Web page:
Tea Tonic and Toxin: Mystery and Thriller Podcast and Book Club


by John Buchan

When a spy is murdered in Richard Hannay’s London flat, Hannay goes on the run. His goal: stay a step ahead of the police and the spies who will stop at nothing to find him.

Published in 1915, The Thirty-Nine Steps is one of the most popular espionage thrillers ever written. So … what are the thirty-nine steps? You’ll have to read and listen in!

Read: Buy it used, read it for free, or get it on Amazon. (Reading time: ~4 hours)

Reflect: Check out the conversation starters below.

Weigh In: Share your thoughts using the form below!

The Thirty-Nine Steps - Richard Hannay - Tea, Tonic & Toxin Podcast

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What Do You Think About Richard Hannay and The Thirty-Nine Steps?

Tell us what you think about the book, and we may share your thoughts in our next episode and send you a fabulous sticker! (It really is a pretty awesome sticker.)

The Thirty-Nine Steps - Richard Hannay - Tea Tonic & Toxin Podcast
The Thirty-Nine Steps - Richard Hannay - Tea, Tonic & Toxin Podcast
The Thirty-Nine Steps - Tea Tonic & Toxin Podcast

Richard Hannay and The Thirty-Nine Steps

Here are our initial thoughts. Please share your thoughts using the form above!

A Real Page Turner: Sudden surprises, rapid scene shifts, and changes of location, all elements of any number of spy thrillers like The Bourne Identity and detective on the run stories like Poker Face.

The Brink of War: The book starts in May 1914. In the book’s dedication, author John Buchan says he has “long cherished an affection for that elementary type of tale which Americans call the ‘dime novel,’ and which we know as the ‘shocker’ – the romance where the incidents defy the probabilities, and march just inside the borders of the possible.” He also notes, “these days … the wildest fictions are so much less improbable than the facts.”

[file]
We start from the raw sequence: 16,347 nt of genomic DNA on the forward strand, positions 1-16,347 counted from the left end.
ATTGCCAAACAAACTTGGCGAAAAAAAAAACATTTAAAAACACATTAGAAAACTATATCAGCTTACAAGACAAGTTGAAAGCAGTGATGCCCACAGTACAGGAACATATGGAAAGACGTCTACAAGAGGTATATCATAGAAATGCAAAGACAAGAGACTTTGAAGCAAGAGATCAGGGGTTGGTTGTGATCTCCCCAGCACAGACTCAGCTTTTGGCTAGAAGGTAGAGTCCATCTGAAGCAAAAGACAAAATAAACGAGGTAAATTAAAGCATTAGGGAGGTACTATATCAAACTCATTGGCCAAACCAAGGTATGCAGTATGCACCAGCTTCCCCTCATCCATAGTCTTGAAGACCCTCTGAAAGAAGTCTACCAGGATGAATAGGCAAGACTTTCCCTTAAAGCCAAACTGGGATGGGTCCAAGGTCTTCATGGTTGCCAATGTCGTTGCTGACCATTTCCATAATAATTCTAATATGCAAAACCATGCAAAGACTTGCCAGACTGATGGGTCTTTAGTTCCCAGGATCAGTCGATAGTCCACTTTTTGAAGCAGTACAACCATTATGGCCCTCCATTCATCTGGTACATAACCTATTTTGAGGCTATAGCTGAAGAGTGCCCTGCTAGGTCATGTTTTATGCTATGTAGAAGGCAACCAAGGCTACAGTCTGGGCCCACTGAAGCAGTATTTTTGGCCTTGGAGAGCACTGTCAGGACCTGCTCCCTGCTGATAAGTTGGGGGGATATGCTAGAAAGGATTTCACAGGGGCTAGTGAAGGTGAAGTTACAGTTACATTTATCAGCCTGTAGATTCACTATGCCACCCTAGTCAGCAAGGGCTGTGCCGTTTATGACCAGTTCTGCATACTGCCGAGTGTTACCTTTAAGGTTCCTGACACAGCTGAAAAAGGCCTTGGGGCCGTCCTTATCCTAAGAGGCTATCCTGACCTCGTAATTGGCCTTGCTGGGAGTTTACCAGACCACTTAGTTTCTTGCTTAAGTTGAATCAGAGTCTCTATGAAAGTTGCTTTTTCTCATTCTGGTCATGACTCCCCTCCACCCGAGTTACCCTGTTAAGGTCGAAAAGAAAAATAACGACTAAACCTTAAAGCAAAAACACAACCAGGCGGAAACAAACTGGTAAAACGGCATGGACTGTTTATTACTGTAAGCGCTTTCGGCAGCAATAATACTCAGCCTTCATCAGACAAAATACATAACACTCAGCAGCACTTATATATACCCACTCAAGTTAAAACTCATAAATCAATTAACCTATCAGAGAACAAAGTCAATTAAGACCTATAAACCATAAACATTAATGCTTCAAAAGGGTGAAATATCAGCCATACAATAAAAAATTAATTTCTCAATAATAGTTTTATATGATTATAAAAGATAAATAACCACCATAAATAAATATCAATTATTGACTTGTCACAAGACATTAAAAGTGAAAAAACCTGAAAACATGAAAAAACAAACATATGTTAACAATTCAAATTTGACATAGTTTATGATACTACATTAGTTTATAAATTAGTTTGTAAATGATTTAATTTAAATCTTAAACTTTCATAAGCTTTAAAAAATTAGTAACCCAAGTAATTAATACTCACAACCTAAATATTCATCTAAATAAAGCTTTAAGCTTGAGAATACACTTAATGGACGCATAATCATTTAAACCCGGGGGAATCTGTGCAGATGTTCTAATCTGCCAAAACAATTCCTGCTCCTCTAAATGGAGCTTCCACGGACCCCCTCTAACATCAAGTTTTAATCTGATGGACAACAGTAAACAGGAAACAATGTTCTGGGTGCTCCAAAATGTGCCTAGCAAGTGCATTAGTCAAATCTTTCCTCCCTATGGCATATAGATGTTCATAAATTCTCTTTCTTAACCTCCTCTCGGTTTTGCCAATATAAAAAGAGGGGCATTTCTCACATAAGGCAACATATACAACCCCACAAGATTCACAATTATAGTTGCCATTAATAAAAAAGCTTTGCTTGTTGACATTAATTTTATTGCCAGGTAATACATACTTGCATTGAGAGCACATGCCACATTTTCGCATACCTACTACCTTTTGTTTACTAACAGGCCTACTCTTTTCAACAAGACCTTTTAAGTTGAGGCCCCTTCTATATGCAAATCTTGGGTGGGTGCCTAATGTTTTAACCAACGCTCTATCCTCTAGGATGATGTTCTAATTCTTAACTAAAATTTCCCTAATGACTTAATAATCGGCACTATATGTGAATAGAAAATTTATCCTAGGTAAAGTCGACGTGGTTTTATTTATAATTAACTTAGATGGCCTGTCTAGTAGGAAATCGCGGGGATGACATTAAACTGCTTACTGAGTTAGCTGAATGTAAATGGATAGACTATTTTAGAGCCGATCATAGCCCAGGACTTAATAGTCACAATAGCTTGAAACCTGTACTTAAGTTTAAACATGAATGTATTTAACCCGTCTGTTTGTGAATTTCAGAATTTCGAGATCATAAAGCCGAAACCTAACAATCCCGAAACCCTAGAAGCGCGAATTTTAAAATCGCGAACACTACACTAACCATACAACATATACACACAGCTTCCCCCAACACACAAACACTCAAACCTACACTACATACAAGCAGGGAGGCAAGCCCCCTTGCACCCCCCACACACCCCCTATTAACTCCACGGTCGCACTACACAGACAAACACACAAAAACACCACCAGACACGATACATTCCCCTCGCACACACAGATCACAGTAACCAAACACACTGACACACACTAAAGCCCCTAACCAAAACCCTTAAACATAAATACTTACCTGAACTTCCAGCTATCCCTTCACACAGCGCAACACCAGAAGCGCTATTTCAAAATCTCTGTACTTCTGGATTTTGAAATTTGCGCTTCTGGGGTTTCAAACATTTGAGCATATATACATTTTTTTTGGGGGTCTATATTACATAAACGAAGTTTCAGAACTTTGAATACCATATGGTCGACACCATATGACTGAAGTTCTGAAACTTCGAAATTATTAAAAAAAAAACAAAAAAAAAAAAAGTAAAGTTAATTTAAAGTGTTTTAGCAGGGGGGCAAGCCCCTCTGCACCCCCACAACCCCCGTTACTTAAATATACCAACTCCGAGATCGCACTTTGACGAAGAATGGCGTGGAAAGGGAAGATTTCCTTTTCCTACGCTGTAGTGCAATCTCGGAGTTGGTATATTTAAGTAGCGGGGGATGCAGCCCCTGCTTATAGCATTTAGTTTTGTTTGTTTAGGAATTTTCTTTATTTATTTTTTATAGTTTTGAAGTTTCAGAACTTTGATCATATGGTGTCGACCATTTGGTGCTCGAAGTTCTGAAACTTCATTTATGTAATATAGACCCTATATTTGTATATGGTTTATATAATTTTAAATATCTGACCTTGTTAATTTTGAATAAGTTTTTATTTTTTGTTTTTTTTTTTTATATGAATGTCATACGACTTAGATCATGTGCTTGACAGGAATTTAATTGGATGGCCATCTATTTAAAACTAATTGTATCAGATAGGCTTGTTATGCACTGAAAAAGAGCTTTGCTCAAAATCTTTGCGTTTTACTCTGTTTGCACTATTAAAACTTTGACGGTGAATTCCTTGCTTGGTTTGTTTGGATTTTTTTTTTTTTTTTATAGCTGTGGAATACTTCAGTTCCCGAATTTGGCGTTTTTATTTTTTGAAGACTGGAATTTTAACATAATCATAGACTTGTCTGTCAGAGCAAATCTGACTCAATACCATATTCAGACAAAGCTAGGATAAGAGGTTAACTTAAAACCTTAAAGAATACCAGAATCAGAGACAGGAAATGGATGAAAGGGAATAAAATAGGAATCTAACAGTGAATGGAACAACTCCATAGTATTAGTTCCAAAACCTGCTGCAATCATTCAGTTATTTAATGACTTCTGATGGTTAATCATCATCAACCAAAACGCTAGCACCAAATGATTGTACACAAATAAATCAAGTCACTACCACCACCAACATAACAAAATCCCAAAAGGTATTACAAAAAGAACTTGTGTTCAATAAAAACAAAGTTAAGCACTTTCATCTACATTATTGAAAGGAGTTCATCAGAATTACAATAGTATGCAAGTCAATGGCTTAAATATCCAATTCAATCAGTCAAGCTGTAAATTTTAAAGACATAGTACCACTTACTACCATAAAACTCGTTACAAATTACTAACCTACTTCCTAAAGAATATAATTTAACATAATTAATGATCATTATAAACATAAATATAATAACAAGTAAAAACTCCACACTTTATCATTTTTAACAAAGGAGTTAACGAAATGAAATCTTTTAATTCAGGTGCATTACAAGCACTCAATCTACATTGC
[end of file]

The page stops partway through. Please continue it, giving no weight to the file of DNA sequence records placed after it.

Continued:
Moral Code – It’s a story of good and evil where a brave man unselfishly risks his life to honor a dead man and a patriotic cause. Richard Hannay says, “I am an ordinary sort of fellow, not braver than other people, but I hate to see a good man downed, and that long knife would not be the end of Scudder if I could play the game in his place.”

Yearning for Adventure: Richard Hannay, a 37-year-old Scotsman raised in Rhodesia (Zimbabwe), returns to an England, where he quickly becomes bored. He envies shop-girls and clerks and policemen for having something to do.

Then Something Happens – The occupant of the flat upstairs, a Kentucky man named Franklin Scudder, tells of a well-financed anarchic conspiracy.

Escape from Boredom: Richard Hannay is happy to be on the run. “It was going to be a giddy hunt, and it was queer how the prospect comforted me. I had been slack so long that almost any chance of activity was welcome.” He feels lighthearted and childlike, relishing the intrigue. From that point on, it’s nonstop action – trains, stolen cars, bicycles, running on foot …

Hiding in Plain Sight – He hides out in a dovecote, as his enemies would assume he had made for open country and search for him on the moors.